“Municipal courts, as we are fond of saying, are not broken. They are a coercive apparatus perfectly suited to limiting the mobility (physical, economic, and political) of racialized subjects. They will produce what they are designed to produce until they are abolished.” – Brendan Roediger
Milwaukee exercised its option to create a municipal court in 1975. Since that time, Milwaukee Municipal Court has played an important role in legitimizing police, expanding the scope of the legal punishment system, and has extracted hundreds of millions of dollars from Milwaukee residents, primarily Black residents who are experiencing poverty. In 2015, several of Milwaukee’s Common Council members publicly considered abolishing the municipal court.This piece will explore the harms perpetrated by the municipal court and show that Milwaukee Municipal Court must be abolished.
People have overwhelming come out to say: we want fewer cops, and more investment in people and communities. But right now: our work is at risk!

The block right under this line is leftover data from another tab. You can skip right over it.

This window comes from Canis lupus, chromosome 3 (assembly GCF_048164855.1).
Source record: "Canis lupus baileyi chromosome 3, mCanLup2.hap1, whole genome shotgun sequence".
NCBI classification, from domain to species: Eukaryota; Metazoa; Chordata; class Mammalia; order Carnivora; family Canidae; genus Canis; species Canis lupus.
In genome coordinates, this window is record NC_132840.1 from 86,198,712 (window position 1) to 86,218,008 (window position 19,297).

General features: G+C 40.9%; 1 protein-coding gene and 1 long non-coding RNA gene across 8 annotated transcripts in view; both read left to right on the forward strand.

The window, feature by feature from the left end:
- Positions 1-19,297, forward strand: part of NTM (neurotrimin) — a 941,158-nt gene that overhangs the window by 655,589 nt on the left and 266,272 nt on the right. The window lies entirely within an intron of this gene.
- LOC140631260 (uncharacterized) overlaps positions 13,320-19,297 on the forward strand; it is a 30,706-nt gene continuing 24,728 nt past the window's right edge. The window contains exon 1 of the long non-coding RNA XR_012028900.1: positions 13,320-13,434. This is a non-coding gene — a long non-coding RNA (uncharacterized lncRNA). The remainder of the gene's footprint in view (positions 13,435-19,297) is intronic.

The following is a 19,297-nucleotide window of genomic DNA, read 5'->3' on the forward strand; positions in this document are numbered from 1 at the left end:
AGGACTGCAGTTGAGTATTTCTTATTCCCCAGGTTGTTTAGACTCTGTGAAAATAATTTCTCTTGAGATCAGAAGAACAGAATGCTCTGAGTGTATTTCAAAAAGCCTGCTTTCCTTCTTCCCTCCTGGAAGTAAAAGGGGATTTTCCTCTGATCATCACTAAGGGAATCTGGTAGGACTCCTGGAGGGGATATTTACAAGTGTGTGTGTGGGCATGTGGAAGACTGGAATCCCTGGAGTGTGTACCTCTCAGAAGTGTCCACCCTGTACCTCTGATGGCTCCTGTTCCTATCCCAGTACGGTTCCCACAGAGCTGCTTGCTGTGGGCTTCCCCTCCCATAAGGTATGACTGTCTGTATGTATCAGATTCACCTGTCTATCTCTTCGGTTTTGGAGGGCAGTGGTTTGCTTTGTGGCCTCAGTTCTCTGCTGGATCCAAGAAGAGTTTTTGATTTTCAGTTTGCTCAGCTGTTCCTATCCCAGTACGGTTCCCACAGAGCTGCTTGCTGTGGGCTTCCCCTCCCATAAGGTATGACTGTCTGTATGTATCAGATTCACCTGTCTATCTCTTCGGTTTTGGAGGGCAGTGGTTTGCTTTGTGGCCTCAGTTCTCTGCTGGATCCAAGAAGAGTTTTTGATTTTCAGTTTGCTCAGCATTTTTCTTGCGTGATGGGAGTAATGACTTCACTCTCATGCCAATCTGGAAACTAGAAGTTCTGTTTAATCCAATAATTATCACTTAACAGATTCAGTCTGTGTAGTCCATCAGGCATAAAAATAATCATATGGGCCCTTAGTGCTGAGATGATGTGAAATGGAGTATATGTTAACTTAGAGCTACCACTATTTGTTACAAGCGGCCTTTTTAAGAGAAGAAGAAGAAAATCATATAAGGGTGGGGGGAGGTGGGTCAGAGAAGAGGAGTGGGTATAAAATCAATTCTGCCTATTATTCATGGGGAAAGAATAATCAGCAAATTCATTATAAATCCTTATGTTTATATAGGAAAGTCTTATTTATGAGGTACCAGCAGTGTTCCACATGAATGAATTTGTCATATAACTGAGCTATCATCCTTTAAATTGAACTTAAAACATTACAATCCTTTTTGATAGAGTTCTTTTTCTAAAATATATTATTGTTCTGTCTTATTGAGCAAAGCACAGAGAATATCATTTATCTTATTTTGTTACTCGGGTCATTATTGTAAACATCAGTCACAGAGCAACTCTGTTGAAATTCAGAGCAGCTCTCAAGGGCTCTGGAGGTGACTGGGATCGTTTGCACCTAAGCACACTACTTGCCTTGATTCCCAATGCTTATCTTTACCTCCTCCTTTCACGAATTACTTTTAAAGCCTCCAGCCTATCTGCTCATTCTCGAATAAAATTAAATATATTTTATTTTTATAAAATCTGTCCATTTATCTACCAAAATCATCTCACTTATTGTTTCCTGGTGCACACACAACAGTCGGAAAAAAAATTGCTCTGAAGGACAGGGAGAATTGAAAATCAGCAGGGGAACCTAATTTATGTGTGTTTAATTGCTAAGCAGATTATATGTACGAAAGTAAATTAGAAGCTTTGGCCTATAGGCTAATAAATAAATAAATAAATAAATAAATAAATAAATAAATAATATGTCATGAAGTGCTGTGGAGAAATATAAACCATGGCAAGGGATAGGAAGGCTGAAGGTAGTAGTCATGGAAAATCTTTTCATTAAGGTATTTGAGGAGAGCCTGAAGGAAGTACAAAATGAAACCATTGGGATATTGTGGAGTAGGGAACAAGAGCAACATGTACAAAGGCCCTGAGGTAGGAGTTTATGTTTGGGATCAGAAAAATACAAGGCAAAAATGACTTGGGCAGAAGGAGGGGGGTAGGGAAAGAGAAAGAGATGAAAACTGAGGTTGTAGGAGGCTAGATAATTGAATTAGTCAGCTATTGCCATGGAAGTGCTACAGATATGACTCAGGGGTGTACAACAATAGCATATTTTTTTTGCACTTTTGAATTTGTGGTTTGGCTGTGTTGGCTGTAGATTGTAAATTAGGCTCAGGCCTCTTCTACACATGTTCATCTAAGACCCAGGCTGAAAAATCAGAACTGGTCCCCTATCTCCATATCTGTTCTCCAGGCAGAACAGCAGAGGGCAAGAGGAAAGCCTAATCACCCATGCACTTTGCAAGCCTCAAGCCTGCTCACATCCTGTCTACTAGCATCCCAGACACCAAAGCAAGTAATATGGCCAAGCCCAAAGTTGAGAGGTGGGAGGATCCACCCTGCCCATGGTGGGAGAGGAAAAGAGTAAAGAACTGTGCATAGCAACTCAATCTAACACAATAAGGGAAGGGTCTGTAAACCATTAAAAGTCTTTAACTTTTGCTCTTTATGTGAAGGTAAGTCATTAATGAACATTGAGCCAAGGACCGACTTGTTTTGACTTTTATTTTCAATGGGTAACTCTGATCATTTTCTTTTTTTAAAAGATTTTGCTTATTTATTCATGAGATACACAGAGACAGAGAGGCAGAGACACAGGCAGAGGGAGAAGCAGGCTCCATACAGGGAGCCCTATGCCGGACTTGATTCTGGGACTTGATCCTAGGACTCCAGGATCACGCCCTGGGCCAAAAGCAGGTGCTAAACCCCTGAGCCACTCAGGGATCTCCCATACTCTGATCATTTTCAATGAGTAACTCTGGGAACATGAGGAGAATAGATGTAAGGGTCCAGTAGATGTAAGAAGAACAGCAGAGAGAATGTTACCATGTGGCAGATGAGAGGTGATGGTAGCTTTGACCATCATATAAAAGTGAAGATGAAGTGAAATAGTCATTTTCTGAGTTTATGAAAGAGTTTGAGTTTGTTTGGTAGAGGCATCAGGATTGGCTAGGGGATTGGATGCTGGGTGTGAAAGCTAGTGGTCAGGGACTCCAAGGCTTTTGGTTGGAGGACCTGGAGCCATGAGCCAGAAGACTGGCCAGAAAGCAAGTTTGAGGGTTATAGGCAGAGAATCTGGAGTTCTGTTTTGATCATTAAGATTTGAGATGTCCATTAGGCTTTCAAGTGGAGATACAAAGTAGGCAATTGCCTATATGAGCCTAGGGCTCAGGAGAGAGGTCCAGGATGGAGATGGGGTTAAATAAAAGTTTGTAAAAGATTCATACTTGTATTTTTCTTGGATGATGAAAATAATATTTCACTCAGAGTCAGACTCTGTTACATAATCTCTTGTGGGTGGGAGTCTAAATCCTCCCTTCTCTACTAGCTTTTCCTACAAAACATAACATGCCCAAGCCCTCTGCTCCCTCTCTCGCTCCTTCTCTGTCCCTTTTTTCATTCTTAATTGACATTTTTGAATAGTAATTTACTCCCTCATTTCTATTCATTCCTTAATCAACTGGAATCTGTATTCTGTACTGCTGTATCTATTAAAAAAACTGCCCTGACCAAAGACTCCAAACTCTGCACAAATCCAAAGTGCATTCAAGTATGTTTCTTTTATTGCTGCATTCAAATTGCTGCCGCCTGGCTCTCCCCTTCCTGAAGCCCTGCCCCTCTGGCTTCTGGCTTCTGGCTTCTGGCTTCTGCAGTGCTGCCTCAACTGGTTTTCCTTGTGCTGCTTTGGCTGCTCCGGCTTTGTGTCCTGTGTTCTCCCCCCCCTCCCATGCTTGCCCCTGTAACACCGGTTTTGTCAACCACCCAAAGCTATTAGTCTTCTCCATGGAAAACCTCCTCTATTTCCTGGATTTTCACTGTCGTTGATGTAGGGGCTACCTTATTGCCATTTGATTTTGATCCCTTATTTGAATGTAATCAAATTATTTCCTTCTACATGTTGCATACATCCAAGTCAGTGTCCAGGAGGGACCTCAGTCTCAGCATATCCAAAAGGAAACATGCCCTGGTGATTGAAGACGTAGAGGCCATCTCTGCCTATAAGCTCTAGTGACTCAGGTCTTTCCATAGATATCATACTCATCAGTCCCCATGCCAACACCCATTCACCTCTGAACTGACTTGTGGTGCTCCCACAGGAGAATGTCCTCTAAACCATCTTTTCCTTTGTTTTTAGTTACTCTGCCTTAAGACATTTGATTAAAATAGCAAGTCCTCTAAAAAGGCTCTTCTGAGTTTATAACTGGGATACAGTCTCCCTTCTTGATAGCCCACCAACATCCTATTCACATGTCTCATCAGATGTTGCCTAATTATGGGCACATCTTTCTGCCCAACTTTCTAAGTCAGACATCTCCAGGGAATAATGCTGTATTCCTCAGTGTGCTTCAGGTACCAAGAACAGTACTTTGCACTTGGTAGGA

Politicians in Milwaukee are making decisions that will either continue the city’s carceral and white supremacist approach to public safety, or depart from it to invest in people and communities. This is a time when we need the whole city talking about the budgets, and particularly about defunding police. If you haven’t contacted your local representatives yet, on both the city and county level, now is the time.
What’s at stake this week:
195 more cops. Mayor Tom Barrett proposed three police recruit classes of 65 cops each, which will cost Milwaukee $6 million. Common council will approve it next Monday unless we stop them.
Harm reduction in the jail and house of corruption (HOC). A committee of the county board is hearing a resolution about giving people held in the jail and HOC free phone calls and video visits on Friday, October 29, at 10:30am.
$3 million increase for county sheriff’s office (MCSO). County exec David Crowley proposed raises for MCSO staff, but the county board can shut him down.
$700,000 for lakefront surveillance. Crowley also proposed a system to expand MCSO surveillance and violence on the lakefront.
Divesting $11.3 million MCSO. County board members introduced 24 amendments that will take money from the sheriff and put it into human needs and real public safety.